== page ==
Given an iconic musician like Poly Styrene, many of us hold personal and specific ties to the influential figure that penetrated the music, fashion and art realms. Yet who better to explore and present the nuances and complexities of such a prominent figure than her own daughter, Celeste Bell.
Contributing co-directional guidance along with Paul Sng in Poly Styrene: I Am A Cliché, Bell delves into and utilizes her mother’s diary entries, artwork, poetry and interview footage from other notable punk musicians to portray the significant and groundbreaking work Poly Styrene accomplished with the extension of her band X-Ray Spex as well as the emotional turbulence and complicated relationship inherent within their mother-daughter bond.
From a young age, Poly Styrene’s identity was never something she could take for granted. Born Marianne Joan Elliott-Said in 1957’s post-war Britain, the commonplace question “where are you from?” was a perpetual threat to her existence considering her heritage and upbringing. Growing up in a working class family of color, her survival was incessantly diminished within her community. “Black girl carries her flick knife, will she cut me up for being half white,” she writes in her poem Half Caste. “It’s like saying you’re not quite whole,” states Bell. “A half person, a fraction.”
Starting a punk band became the perfect vehicle for her transformation, though she was often described as being a quiet observer rather than holding allegiance to any one stance. Styrene’s perceptive sensitivity became an overwhelming force as X-Ray Spex gained popularity and the band started touring in North America, playing residencies at New York City’s notorious venue CBGB.
Considering the frenetic pacing of touring coupled with the media and fandom, Styrene collapsed into a downward spiral to the point of questioning her own reality and ideals.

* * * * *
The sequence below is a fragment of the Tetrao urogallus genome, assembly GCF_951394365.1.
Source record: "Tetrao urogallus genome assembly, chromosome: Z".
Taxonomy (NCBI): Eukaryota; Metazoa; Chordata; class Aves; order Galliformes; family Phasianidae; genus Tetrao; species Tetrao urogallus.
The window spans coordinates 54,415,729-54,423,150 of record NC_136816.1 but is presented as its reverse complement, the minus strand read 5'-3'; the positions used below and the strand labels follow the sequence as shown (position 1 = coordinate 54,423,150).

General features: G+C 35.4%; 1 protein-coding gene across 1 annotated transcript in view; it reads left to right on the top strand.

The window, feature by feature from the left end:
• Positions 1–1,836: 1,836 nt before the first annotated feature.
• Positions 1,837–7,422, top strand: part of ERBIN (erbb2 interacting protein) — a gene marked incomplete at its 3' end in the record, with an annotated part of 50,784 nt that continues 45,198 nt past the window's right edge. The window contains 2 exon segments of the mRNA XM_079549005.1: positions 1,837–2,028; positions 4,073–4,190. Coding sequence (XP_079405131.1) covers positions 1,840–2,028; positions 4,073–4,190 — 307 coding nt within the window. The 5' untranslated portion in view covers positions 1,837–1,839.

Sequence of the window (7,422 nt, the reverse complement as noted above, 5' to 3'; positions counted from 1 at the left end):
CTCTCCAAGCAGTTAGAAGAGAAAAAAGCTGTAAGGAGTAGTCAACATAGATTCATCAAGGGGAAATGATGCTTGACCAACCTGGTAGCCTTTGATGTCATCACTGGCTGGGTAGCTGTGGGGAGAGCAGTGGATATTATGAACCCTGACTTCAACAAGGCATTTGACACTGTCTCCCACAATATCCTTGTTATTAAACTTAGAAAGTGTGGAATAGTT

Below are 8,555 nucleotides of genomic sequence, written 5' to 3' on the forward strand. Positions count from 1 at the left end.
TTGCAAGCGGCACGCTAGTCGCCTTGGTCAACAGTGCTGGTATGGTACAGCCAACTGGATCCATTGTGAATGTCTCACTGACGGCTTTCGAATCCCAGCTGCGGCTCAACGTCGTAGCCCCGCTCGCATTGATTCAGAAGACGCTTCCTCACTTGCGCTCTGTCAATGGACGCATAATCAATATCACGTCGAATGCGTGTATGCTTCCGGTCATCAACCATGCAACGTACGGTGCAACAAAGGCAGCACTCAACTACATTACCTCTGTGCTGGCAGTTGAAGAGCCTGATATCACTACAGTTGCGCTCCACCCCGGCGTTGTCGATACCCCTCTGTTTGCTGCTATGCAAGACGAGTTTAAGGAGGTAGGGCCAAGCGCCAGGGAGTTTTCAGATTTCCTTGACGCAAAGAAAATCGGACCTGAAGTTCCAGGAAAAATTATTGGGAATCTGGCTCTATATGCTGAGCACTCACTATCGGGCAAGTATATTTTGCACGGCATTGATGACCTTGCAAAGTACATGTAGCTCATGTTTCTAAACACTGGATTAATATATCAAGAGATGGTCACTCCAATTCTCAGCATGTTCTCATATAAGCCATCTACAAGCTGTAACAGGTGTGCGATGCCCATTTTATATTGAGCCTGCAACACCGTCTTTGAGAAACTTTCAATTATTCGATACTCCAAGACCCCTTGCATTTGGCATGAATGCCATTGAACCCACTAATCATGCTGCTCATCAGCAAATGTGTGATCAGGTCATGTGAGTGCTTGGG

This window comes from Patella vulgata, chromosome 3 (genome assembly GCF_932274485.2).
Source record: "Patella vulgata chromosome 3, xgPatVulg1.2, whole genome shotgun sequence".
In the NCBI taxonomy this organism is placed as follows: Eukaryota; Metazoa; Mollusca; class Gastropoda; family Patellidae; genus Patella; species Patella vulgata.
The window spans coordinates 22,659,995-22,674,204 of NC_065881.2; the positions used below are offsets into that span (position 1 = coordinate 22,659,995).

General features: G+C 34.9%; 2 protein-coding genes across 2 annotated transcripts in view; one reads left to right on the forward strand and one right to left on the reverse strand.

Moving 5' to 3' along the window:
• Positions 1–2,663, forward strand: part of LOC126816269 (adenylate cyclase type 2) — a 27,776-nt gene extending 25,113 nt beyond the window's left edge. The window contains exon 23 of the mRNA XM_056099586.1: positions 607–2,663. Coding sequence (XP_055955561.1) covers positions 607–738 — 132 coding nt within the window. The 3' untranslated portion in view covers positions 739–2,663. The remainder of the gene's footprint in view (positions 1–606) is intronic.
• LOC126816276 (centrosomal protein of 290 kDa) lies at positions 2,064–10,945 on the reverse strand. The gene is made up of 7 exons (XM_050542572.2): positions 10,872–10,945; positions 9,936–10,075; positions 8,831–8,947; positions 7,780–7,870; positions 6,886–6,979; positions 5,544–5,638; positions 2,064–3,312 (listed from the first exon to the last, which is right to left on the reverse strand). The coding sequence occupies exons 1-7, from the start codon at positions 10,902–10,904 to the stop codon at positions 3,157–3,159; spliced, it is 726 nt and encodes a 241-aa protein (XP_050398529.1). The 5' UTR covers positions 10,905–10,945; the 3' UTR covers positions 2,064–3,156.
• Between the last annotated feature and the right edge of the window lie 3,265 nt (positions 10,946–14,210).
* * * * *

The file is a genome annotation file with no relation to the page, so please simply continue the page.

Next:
“It wasn’t a conscious attempt to be clever,” Styrene remarks in one interview. “I just thought that I’d write about all these plastic things because they seemed to be creeping in more and more. Which is why New York totally blew me apart.”
Creating the moniker Poly Styrene was initially meant to be tongue-in-cheek; a play on the disposability and plasticity of pop stars, until she saw how materialism was residing in and consuming the lives of society at large.
Poly Styrene’s precocious vulnerability is unfortunately what damaged much of her vibrancy and gentle nature upon her return home. Being diagnosed with schizophrenia (and later with acute bipolar disorder) and suffocated by a demanding public did not help her mental illness. In retrospect, many of those close to her believe they were not as sympathetic as they could have been, regrettably observing that they didn’t recognize her various cries for help. Bell was only a young child at this point, having to comprehend the various fluctuations of living with her mother under emotional turmoil in both a Hare Krishna community and subsequently in neglectful isolation, which makes rectifying her relationship with her mother all the more impactful before her mother’s passing to breast cancer in 2011.
Poly Styrene: I Am A Cliché is an absolute and resolute act of love: a personal document that not only highlights what a central role model Elliott-Said was in paving the way for women musicians across the world, but also as an extension of appreciation, forgiveness and the preciousness of time surrounding the impenetrable ties between a mother and her daughter.